Three decades ago, when I was still in medical school, autism affected one in 10,000 children. What changed between then and now to cause one in 50 children to become autistic? Mounting research—not to mention plain logic—indicates that brain disorders are the result of excessive exposure to toxins from multiple sources—including the mother, while in utero. One 2005 study by the Environmental Working Group (EWG) found that blood samples from newborns contained an average of 287 toxins.

starMI 7th Annual Living with Autism Workshop in Aprilstar

Metro Parent is very excited to host our 7th Annual Living with Autism Workshop on April 25th. At www.MetroParent.com/AutismEvent, you can get all the details!

starMI Stabenow's Effort to Expand CMH Services Signed into Lawstar
President Barack Obama signed into law Tuesday legislation sponsored by Michigan Sen. Debbie Stabenow that would expand access to community mental health services. The legislation has been a personal crusade for Stabenow, D-Lansing, whose father went undiagnosed with bipolar disorder for about a decade as she was growing up in Clare. The bipartisan legislation would set up a pilot program in eight unspecified states to fund comprehensive community mental health, such as 24-hour emergency psychiatric services. “It’s really a landmark step forward in community mental health funding,” Stabenow said Tuesday.

starNY Restrained Boy at Leake and Watts in Yonkers Diesstar

starMI Michigan Alliance PTI Now Offering Free Webinarsstar

Join Michigan Alliance for Families as they present a series of webinars focusing on specific parts of the Individualized Education Program (IEP) process.

starBridges4kids Featured Resource: Michigan Law School Programstar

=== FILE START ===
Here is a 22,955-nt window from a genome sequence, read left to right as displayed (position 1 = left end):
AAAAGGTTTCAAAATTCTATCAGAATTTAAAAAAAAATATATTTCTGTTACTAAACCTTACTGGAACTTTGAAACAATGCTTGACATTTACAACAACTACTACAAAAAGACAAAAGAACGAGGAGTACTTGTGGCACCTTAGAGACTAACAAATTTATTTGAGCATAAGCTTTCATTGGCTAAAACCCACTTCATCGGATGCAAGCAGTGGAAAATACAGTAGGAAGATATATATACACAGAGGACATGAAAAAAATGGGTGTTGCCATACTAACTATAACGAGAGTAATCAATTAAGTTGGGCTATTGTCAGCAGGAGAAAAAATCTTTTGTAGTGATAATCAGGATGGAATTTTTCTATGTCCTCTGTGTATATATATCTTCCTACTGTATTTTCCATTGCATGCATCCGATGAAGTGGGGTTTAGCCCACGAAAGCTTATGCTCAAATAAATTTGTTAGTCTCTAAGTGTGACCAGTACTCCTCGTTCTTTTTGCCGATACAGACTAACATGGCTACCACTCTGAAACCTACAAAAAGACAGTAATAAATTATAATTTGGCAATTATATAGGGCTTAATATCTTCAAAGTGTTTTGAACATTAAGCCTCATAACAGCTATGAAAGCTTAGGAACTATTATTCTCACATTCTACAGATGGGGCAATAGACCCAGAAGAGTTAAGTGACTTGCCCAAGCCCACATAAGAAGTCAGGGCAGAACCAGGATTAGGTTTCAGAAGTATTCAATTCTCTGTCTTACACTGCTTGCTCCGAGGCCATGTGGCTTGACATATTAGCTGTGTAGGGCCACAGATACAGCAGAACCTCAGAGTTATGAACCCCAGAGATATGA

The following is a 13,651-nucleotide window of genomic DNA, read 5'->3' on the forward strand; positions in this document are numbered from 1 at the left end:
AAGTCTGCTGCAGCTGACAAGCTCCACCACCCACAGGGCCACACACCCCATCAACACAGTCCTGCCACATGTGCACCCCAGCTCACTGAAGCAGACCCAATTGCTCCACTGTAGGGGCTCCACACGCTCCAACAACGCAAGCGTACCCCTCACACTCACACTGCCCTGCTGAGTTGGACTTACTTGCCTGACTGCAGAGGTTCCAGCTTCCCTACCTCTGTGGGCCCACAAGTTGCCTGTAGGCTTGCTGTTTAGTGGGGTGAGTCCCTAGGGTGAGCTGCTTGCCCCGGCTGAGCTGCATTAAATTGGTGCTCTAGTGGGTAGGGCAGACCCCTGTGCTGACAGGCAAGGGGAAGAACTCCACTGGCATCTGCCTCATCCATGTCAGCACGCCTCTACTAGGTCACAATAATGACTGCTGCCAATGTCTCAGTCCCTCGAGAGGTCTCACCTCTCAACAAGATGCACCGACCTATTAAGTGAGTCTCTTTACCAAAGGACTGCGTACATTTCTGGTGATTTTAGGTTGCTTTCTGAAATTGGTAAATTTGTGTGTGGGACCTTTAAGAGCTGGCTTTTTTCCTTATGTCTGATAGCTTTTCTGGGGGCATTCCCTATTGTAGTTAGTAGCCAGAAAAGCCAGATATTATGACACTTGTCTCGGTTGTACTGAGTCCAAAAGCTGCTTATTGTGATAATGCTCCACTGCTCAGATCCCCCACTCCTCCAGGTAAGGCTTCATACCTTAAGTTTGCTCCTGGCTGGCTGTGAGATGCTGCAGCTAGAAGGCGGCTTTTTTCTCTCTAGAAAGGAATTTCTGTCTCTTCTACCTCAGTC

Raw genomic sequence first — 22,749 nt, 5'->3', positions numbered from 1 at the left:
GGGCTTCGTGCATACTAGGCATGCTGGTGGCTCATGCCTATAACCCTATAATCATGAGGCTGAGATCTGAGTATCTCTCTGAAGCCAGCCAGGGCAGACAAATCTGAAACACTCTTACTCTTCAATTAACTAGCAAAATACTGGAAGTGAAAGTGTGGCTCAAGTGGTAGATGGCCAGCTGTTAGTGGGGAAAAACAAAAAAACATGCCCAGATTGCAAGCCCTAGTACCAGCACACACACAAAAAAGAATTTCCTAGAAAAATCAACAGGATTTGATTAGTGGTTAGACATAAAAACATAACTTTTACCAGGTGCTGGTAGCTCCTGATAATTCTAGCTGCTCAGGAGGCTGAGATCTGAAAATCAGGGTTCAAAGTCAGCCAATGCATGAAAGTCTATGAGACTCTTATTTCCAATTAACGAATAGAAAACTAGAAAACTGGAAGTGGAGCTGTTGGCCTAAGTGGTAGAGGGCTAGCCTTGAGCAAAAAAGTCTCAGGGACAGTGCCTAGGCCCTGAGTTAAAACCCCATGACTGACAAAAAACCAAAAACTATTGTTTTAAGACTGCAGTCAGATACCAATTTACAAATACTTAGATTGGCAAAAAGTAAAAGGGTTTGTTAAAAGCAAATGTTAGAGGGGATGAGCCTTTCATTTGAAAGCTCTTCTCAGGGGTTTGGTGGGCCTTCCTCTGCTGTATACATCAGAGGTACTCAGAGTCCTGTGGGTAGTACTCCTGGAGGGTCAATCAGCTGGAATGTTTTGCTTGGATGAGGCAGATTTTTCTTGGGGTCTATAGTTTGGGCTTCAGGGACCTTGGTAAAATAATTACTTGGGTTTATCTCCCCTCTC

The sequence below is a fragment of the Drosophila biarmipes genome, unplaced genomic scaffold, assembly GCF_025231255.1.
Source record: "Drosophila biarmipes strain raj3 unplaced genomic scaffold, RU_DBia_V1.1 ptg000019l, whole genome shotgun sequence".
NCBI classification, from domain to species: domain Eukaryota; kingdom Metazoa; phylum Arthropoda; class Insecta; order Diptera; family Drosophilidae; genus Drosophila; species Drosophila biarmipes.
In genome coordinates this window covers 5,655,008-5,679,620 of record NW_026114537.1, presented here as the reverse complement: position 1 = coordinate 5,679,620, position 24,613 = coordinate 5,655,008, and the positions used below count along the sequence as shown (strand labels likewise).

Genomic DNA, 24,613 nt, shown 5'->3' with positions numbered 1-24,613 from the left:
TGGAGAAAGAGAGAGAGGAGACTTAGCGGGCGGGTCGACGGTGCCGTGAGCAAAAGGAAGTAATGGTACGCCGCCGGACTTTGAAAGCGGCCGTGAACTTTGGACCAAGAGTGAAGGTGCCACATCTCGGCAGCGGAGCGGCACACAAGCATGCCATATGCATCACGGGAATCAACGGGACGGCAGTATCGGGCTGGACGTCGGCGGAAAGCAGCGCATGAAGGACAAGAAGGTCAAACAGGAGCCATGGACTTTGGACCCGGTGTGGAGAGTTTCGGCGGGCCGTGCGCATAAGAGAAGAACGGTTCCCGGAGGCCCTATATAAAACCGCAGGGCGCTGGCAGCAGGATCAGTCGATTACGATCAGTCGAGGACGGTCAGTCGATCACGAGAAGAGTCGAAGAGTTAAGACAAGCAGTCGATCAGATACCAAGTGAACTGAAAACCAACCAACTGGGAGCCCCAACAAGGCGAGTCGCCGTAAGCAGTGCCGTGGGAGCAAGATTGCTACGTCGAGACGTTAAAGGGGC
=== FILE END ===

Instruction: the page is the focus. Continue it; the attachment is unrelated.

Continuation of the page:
starMI Highly Recommended! The Education Law Centerstar

A one-stop resource for information on the laws that apply in a school setting. ELC lawyers have years of practical experience and include John Brower, Bridges4Kids’ resource attorney.

starSketchUp: Kids With Autism Love This Softwarestar
A program from Google, created for architects, is an unexpected hit with children on the autism spectrum.

star10 Tips for Good Advocatesstar
Wrightslaw's Pat Howey says parents need to understand that the law gives them power to use in educational decisions for their children. Parents should not be afraid to use their power. But, there are better ways to obtain positive results than to roar through IEP meetings in a Mack Truck. Here are Pat's newest tips for effective, successful advocates.

Bridges4Kids does not endorse ads listed here. Comments?

   

 

 

 

 

starMI Standards for the Emergency Use of Seclusion & Restraintstar
The document, Supporting Student Behavior: Standards for the Emergency Use of Seclusion and Restraint is now available on the Office of Special Education Web site. The document summarizes how a positive behavior support approach uses proactive strategies to reduce or eliminate the use of seclusion and restraint; defines the terms "seclusion" and "restraint"; outlines procedures for emergency use of seclusion and restraint; and provides a framework for training.